Hebrew printing in America was initiated as early as 1735 and encompassed a variety of genres, including literature for children. Unsurprisingly, major cities with big Jewish populations, such as New York City, Philadelphia or Cleveland, were fundamental in the intellectual and financial efforts involved in this activity, serving as urban magnets for authors, educators and publishers. Memphis, Tennessee was not one of these cultural centers. In fact, not even one single Hebrew book is known to have been published there at least until 1926, the last year reviewed in the most comprehensive research on this topic. In 1945, however, a Hebrew book series for children was published in Memphis by the Shainberg Library Foundation. This presentation features the series, as this unconventional project in the history of the Hebrew book may shed light on the mainstream Hebrew movement in America, its leaders and politics. Aspects of book production, Jewish publishing history, Hebrew literature and education in America, as well as children’s literature, are discussed.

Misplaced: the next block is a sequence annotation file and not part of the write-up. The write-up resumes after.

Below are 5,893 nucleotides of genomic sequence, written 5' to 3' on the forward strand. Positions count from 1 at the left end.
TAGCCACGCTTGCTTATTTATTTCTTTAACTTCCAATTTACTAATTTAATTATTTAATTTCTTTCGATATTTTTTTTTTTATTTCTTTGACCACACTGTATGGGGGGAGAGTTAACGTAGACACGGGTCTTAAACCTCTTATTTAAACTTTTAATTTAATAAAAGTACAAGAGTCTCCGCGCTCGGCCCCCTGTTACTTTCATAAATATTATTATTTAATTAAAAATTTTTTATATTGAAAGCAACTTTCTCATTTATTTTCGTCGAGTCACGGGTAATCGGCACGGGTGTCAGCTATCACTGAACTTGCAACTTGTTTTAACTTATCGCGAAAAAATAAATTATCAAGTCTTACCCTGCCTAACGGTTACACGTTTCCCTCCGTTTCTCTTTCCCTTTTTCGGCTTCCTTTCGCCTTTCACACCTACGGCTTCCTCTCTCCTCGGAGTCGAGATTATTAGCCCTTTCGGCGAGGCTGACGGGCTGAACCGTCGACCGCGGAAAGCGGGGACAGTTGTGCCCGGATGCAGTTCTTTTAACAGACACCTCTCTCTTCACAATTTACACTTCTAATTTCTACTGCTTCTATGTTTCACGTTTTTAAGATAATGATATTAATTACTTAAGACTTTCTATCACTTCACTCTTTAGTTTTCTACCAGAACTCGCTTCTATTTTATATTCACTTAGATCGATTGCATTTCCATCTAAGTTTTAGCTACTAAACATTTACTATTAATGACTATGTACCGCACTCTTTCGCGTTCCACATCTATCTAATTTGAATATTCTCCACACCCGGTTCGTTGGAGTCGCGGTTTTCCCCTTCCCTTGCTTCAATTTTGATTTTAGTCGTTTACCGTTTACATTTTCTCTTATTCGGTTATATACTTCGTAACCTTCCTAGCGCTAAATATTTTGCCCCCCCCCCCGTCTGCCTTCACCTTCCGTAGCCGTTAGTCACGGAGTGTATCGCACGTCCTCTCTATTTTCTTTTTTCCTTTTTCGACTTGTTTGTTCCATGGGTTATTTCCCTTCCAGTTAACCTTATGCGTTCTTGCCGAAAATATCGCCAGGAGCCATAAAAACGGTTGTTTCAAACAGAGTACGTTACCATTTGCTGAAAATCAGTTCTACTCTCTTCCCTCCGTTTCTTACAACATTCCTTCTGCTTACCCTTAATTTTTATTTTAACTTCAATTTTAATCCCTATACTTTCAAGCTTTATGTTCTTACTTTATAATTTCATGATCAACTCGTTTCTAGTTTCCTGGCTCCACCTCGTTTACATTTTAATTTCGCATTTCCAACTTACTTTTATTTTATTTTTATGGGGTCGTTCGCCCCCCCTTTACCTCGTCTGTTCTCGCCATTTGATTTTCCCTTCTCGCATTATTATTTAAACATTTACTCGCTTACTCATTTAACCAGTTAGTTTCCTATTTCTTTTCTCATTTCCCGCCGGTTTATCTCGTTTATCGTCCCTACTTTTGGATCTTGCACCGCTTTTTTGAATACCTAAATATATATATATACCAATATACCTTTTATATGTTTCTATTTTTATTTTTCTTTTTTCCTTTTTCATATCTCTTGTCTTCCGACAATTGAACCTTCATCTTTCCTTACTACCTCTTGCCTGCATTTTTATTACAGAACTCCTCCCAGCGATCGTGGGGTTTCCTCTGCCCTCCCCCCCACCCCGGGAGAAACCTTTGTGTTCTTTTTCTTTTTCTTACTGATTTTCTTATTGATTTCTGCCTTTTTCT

Rachel Leket-Mor has worked as a Hebrew editor with Israel publishers. She is Bibliographer of Religion, Philosophy, and Jewish Studies at Arizona State University. She gave this presentation at the Association of Jewish Libraries annual convention on June 24, 2008 in Cleveland, Ohio.
32 min 10 sec